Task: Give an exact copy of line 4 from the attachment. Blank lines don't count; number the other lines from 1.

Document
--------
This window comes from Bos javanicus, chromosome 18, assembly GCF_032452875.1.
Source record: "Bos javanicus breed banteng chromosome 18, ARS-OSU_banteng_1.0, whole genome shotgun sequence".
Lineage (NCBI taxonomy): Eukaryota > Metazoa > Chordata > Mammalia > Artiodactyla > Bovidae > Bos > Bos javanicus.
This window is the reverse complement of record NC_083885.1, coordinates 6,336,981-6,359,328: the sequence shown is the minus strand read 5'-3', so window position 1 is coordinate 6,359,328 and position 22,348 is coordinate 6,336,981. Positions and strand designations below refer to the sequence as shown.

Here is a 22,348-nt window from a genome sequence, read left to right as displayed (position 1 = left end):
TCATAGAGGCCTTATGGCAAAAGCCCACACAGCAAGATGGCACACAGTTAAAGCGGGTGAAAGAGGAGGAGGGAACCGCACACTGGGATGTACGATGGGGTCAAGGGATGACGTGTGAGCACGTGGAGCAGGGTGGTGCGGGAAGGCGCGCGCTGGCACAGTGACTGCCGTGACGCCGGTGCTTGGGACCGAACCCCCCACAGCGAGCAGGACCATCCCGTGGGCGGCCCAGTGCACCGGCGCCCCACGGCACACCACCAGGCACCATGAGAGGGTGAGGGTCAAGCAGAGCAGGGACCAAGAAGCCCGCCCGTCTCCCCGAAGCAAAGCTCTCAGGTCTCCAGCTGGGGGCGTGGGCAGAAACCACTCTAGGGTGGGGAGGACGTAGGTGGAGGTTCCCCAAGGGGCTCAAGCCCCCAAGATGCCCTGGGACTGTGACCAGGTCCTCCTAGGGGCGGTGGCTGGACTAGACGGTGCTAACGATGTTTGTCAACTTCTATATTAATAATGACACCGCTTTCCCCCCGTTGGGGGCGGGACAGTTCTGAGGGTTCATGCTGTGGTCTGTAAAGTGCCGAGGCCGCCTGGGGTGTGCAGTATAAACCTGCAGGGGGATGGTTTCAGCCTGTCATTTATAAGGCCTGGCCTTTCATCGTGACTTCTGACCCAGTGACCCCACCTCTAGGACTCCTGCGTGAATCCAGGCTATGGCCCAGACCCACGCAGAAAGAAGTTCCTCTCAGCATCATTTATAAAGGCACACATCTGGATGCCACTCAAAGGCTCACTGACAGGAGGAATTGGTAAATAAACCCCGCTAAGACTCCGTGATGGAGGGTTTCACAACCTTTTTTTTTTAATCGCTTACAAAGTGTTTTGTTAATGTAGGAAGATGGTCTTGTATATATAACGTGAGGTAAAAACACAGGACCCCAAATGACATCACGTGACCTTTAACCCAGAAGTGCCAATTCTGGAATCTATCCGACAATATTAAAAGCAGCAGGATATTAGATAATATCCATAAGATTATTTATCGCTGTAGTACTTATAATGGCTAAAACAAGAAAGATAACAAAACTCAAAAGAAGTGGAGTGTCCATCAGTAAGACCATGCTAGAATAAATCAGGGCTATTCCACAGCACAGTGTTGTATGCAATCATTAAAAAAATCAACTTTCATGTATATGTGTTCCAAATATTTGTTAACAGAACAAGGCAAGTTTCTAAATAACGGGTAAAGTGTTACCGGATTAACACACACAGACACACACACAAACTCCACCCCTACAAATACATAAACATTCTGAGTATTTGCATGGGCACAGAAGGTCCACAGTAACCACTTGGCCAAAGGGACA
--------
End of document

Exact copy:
This window is the reverse complement of record NC_083885.1, coordinates 6,336,981-6,359,328: the sequence shown is the minus strand read 5'-3', so window position 1 is coordinate 6,359,328 and position 22,348 is coordinate 6,336,981. Positions and strand designations below refer to the sequence as shown.